A little context, please.
In the 2012 presidential campaign Barack Obama torched his opponent for suggesting that the government should stop funding Planned Parenthood.
When Governor Romney says that we should eliminate funding for Planned Parenthood, there are millions of women all across the country who rely on Planned Parenthood for not just contraceptive care. They rely on it for mammograms, for cervical cancer screenings.
Some media outlets quickly pointed out that Planned Parenthood does not perform mammograms. It refers women to outside providers.
Still, the damage was done. As always, Romney failed to respond with sufficient vigor and the meme contributed to the concept that Republicans were trying to compromise women’s health.
A recent study from Canada, however, has shown that yearly mammograms are not necessarily such a good thing.
Cancer surgeon Marty Makary writes in Time:
A recent study found that yearly mammograms do not prolong the lives of low-risk women between the ages of 40 and 59. Following 89,000 women for 25 years in a randomized controlled trial (the gold standard of science), the study is as methodologically impressive as they come. In fact, in research terms, the report has more scientific merit than any medical study of chemotherapy. As hard as it is for our pro-screening culture to believe, the data are clear. We are taxing far too many women not only with needless and sometimes humiliating x-rays, but also with unnecessary follow-up surgery.
It is worth noting that many of the extra tests and procedures are anything but benign. And, we emphasize that the Canadian study recommended that women do regular self-examinations.
Makary also underscored another important point. As a nation we screen too much for disease:
New research is finding that some health screening efforts have gone too far.
The annual mammogram is not the only vintage medical recommendation under scrutiny recently. Another large study found that among low-risk adults, a daily aspirin — a recommendation hammered into me in medical school — kills as many people from bleeding as it saves from cardiac death. Doctors are also re-evaluating calls for regular prostate-specific antigen (PSA) tests and surgical colposcopies after “borderline” Pap smears because of the risks of chasing false positives and indolent disease.
In his article, Makary was re-evaluating his own approach to cancer. Being a cancer surgeon, and having seen many people from the disease, he wants to do everything possible to prevent the disease, or better, to stop it before it becomes incurable.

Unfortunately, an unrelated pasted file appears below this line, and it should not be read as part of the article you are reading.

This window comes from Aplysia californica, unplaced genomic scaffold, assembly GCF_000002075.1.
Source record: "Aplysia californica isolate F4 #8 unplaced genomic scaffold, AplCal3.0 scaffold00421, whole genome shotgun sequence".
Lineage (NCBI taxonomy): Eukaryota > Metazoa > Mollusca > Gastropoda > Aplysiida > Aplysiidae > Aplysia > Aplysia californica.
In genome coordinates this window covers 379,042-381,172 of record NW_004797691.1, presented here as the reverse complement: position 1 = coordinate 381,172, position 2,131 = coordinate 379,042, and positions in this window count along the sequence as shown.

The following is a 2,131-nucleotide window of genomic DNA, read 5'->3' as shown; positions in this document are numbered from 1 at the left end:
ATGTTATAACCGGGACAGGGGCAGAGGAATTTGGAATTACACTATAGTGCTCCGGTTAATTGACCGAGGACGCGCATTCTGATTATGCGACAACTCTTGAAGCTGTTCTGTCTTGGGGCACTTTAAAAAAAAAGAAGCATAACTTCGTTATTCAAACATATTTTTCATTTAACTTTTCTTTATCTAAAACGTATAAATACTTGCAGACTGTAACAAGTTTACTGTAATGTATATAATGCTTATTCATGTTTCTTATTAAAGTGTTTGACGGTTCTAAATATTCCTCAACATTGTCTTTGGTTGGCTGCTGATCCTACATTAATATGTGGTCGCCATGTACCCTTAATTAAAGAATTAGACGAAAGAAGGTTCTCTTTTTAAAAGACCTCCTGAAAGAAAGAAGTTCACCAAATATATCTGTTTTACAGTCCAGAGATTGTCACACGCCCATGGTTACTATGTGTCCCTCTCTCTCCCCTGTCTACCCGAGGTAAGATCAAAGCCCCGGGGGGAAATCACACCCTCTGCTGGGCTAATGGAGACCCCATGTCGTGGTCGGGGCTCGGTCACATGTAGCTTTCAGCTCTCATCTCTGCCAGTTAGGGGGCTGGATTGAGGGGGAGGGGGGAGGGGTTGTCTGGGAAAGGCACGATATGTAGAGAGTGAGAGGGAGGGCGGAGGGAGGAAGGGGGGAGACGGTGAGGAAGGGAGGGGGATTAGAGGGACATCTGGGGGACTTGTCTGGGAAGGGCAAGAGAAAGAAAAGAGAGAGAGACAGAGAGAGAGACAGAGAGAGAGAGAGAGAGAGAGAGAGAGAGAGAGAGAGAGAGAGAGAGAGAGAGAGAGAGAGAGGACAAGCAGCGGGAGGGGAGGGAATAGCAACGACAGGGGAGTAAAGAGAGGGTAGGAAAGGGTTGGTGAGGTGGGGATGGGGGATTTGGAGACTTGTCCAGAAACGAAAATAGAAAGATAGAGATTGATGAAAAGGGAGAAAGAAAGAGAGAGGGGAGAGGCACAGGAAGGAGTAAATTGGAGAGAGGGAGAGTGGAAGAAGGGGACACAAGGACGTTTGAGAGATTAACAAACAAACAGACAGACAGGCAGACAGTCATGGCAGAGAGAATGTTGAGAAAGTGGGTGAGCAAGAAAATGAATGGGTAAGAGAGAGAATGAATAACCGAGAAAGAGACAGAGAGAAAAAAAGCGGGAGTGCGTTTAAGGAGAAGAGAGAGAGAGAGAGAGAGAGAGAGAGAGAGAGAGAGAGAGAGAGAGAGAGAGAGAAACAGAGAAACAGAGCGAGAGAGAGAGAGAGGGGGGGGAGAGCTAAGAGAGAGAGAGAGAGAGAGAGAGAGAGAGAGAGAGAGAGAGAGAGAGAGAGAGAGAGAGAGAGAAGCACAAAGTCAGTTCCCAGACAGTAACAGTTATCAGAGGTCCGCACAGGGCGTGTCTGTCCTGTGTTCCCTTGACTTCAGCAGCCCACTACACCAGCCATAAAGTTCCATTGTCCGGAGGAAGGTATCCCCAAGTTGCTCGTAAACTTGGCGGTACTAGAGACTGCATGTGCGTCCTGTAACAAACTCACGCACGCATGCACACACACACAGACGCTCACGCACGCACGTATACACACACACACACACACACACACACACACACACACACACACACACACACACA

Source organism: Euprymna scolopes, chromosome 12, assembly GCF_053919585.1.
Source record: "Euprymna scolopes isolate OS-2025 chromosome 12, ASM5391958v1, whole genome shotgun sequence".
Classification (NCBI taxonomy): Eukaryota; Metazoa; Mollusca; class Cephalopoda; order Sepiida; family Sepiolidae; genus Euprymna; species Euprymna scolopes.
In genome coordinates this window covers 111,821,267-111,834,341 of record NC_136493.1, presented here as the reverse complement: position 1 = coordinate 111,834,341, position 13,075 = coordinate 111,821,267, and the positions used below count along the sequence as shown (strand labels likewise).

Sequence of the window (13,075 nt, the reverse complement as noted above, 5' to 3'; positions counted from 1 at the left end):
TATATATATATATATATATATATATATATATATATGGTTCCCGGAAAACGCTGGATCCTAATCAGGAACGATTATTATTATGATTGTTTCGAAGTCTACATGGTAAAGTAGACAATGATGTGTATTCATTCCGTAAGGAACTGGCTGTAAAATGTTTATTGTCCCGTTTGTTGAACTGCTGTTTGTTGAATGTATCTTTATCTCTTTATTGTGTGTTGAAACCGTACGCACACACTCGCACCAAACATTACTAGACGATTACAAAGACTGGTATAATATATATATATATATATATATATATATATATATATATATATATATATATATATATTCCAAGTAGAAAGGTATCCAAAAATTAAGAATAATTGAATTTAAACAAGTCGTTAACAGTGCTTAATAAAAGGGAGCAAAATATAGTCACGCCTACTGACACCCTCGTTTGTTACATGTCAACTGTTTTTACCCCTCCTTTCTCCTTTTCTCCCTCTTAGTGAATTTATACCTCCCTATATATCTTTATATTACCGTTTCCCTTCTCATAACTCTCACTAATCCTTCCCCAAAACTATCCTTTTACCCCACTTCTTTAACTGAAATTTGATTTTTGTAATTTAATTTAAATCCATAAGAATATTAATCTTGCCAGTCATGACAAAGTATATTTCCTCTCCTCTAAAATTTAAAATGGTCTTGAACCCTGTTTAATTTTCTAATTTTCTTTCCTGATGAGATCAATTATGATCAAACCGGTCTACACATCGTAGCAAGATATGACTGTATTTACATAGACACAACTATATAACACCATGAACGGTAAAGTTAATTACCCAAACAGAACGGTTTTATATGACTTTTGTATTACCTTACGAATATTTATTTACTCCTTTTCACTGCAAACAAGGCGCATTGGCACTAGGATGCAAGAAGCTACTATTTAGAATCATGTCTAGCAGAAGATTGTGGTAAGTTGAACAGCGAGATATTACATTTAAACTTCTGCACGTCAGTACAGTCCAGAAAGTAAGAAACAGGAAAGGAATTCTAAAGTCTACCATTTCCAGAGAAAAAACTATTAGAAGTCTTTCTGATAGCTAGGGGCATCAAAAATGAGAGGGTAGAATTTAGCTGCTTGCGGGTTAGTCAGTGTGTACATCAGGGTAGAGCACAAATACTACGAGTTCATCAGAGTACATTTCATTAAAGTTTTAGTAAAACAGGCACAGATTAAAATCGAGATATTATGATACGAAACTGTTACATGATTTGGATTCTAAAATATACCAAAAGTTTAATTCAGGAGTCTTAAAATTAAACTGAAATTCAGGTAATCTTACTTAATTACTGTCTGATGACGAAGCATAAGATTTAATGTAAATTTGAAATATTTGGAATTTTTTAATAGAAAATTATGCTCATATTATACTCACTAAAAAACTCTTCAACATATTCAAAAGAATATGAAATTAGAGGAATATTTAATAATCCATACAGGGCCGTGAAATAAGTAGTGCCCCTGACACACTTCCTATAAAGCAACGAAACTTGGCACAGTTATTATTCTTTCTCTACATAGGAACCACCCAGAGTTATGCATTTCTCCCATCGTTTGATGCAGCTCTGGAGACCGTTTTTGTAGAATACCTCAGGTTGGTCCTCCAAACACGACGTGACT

Yet, our culture has cast him, like other physicians, as an armed combatant in the war against cancer:
As a surgeon, I’m trained to crush cancer. For many years, every tumor I palpated and family I counseled drove me to hunt for cancer with vengeance, using every tool modern medicine has to offer.
Who could possibly argue with that?
And yet, in their zeal to do battle with the great killer, physicians mistook good intentions for good results. Imagining that they were doing God’s work they failed to evaluate the outcomes of the tests objectively.
Makary explains how he discovered this:
The patient’s story began with a full-body CAT scan, a screening test used to detect tumors, which revealed a cyst on his pancreas. Some 3 percent of humans have these cysts and they are rarely problematic. Based on his cyst’s size and features, there was no clear answer as to what to do about it, but he was given options.
The patient tossed and turned every night, agonizing over stories of pancreas cancer tragedies, consumed by the dilemma of whether to risk surgery to remove the cyst or leave it alone. The conundrum strained his marriage and distracted him from his work.
Months before I met him, the patient underwent the surgery, which revealed that the cyst was of no threat to his health. The operation was supposed to cost $25,000 and eight weeks out of work. But the toll was much greater, including a debilitating surgical complication.
I thought: this is why he shouldn’t have had a CAT scan in the first place. Screening made him sick.
In truth, information about the risks of overtesting and performing unnecessary procedures has been around for a while now. I have reported on it here.